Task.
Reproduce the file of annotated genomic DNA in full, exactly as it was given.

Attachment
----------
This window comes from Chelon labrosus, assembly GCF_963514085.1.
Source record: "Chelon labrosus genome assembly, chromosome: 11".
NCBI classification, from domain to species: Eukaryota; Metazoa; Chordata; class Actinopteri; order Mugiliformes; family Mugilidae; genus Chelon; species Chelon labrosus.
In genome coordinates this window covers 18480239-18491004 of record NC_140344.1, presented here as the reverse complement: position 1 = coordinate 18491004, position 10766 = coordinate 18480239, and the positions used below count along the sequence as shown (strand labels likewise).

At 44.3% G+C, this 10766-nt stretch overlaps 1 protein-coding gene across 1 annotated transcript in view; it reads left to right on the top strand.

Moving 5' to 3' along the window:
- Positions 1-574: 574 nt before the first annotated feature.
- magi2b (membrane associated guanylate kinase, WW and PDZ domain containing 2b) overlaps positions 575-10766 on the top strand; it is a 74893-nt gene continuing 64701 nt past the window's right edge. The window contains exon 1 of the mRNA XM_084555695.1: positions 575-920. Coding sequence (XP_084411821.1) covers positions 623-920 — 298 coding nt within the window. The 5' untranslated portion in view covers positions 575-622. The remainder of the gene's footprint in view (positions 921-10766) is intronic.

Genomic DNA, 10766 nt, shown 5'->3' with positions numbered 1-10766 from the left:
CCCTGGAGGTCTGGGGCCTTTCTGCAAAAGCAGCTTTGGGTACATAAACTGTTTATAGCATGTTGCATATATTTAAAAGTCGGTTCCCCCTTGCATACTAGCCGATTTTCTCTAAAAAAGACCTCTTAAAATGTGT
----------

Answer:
This window comes from Chelon labrosus, assembly GCF_963514085.1.
Source record: "Chelon labrosus genome assembly, chromosome: 11".
NCBI classification, from domain to species: Eukaryota; Metazoa; Chordata; class Actinopteri; order Mugiliformes; family Mugilidae; genus Chelon; species Chelon labrosus.
In genome coordinates this window covers 18480239-18491004 of record NC_140344.1, presented here as the reverse complement: position 1 = coordinate 18491004, position 10766 = coordinate 18480239, and the positions used below count along the sequence as shown (strand labels likewise).

At 44.3% G+C, this 10766-nt stretch overlaps 1 protein-coding gene across 1 annotated transcript in view; it reads left to right on the top strand.

Moving 5' to 3' along the window:
- Positions 1-574: 574 nt before the first annotated feature.
- magi2b (membrane associated guanylate kinase, WW and PDZ domain containing 2b) overlaps positions 575-10766 on the top strand; it is a 74893-nt gene continuing 64701 nt past the window's right edge. The window contains exon 1 of the mRNA XM_084555695.1: positions 575-920. Coding sequence (XP_084411821.1) covers positions 623-920 — 298 coding nt within the window. The 5' untranslated portion in view covers positions 575-622. The remainder of the gene's footprint in view (positions 921-10766) is intronic.

Genomic DNA, 10766 nt, shown 5'->3' with positions numbered 1-10766 from the left:
CCCTGGAGGTCTGGGGCCTTTCTGCAAAAGCAGCTTTGGGTACATAAACTGTTTATAGCATGTTGCATATATTTAAAAGTCGGTTCCCCCTTGCATACTAGCCGATTTTCTCTAAAAAAGACCTCTTAAAATGTGT